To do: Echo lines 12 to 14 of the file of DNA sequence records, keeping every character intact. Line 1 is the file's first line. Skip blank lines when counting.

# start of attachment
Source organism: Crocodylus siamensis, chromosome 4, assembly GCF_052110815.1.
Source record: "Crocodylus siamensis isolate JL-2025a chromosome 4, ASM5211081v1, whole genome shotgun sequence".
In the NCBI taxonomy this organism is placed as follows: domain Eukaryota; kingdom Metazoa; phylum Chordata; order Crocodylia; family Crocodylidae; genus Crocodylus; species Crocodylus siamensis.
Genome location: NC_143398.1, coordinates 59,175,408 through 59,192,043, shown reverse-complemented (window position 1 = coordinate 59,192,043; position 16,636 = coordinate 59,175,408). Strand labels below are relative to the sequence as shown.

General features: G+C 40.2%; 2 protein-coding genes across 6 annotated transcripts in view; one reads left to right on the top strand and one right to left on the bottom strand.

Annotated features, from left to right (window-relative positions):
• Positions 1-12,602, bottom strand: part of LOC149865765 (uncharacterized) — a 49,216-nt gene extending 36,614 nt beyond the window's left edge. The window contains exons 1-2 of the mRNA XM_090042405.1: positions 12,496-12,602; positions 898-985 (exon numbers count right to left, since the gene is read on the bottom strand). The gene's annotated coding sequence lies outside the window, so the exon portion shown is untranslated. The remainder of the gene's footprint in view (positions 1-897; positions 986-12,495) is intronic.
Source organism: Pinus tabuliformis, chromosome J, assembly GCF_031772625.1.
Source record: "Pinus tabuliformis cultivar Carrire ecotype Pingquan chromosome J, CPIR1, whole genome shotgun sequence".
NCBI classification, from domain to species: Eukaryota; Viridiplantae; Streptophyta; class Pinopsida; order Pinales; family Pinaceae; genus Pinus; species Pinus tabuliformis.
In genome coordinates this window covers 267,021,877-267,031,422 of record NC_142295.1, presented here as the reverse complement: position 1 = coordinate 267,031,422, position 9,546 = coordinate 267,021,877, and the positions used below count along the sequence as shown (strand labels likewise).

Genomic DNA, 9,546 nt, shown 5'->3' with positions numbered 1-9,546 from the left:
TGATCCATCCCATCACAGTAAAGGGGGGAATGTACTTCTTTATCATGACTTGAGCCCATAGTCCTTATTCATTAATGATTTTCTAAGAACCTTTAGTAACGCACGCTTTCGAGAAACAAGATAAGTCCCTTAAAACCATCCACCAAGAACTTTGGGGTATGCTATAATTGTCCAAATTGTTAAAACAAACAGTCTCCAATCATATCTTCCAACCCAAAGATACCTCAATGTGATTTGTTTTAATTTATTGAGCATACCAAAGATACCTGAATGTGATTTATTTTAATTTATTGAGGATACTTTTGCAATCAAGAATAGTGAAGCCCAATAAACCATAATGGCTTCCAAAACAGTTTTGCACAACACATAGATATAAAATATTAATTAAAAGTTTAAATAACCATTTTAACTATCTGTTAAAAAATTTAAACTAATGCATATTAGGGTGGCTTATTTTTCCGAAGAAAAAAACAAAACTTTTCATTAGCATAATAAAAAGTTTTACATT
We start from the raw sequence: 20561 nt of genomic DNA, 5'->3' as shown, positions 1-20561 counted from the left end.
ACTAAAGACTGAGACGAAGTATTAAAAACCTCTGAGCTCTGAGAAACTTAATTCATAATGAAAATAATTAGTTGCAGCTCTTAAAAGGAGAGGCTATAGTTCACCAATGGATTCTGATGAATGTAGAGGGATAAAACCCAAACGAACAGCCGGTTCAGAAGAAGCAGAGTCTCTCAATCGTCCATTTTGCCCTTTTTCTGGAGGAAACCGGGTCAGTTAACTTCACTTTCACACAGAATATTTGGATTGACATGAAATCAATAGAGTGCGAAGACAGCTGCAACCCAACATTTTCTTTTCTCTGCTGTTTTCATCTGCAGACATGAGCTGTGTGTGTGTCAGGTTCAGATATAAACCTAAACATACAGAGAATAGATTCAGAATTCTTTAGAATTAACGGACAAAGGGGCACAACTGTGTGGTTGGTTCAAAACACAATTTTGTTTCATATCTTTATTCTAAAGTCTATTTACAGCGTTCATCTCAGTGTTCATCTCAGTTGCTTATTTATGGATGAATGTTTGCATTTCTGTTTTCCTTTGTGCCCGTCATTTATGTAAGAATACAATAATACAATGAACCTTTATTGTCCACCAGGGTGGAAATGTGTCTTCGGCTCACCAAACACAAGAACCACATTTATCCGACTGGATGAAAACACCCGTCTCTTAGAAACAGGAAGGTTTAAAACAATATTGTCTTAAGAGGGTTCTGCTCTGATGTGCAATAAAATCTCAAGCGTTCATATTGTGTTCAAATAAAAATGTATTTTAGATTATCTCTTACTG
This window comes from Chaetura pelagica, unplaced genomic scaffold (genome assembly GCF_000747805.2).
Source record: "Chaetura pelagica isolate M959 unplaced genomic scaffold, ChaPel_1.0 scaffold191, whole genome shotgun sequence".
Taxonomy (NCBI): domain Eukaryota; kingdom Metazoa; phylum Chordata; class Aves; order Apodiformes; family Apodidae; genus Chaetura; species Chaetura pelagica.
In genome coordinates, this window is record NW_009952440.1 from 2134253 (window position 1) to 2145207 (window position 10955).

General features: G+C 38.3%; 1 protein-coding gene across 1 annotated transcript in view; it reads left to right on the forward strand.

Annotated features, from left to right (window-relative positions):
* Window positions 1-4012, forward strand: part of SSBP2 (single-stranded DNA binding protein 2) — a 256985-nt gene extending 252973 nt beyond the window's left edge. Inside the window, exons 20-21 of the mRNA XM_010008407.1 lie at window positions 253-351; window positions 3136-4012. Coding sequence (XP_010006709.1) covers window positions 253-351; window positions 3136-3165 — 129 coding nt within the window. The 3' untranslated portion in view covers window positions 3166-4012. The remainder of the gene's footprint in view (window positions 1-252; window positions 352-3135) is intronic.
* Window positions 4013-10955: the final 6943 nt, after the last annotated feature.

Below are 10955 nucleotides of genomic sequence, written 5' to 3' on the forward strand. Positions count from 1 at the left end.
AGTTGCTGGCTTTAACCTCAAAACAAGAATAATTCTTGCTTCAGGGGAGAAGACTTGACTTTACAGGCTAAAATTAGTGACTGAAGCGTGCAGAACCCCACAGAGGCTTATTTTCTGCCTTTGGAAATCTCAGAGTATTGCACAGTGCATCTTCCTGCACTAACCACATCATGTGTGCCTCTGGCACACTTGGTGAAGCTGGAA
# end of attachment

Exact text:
Genomic DNA, 9,546 nt, shown 5'->3' with positions numbered 1-9,546 from the left:
TGATCCATCCCATCACAGTAAAGGGGGGAATGTACTTCTTTATCATGACTTGAGCCCATAGTCCTTATTCATTAATGATTTTCTAAGAACCTTTAGTAACGCACGCTTTCGAGAAACAAGATAAGTCCCTTAAAACCATCCACCAAGAACTTTGGGGTATGCTATAATTGTCCAAATTGTTAAAACAAACAGTCTCCAATCATATCTTCCAACCCAAAGATACCTCAATGTGATTTGTTTTAATTTATTGAGCATACCAAAGATACCTGAATGTGATTTATTTTAATTTATTGAGGATACTTTTGCAATCAAGAATAGTGAAGCCCAATAAACCATAATGGCTTCCAAAACAGTTTTGCACAACACATAGATATAAAATATTAATTAAAAGTTTAAATAACCATTTTAACTATCTGTTAAAAAATTTAAACTAATGCATATTAGGGTGGCTTATTTTTCCGAAGAAAAAAACAAAACTTTTCATTAGCATAATAAAAAGTTTTACATT
We start from the raw sequence: 20561 nt of genomic DNA, 5'->3' as shown, positions 1-20561 counted from the left end.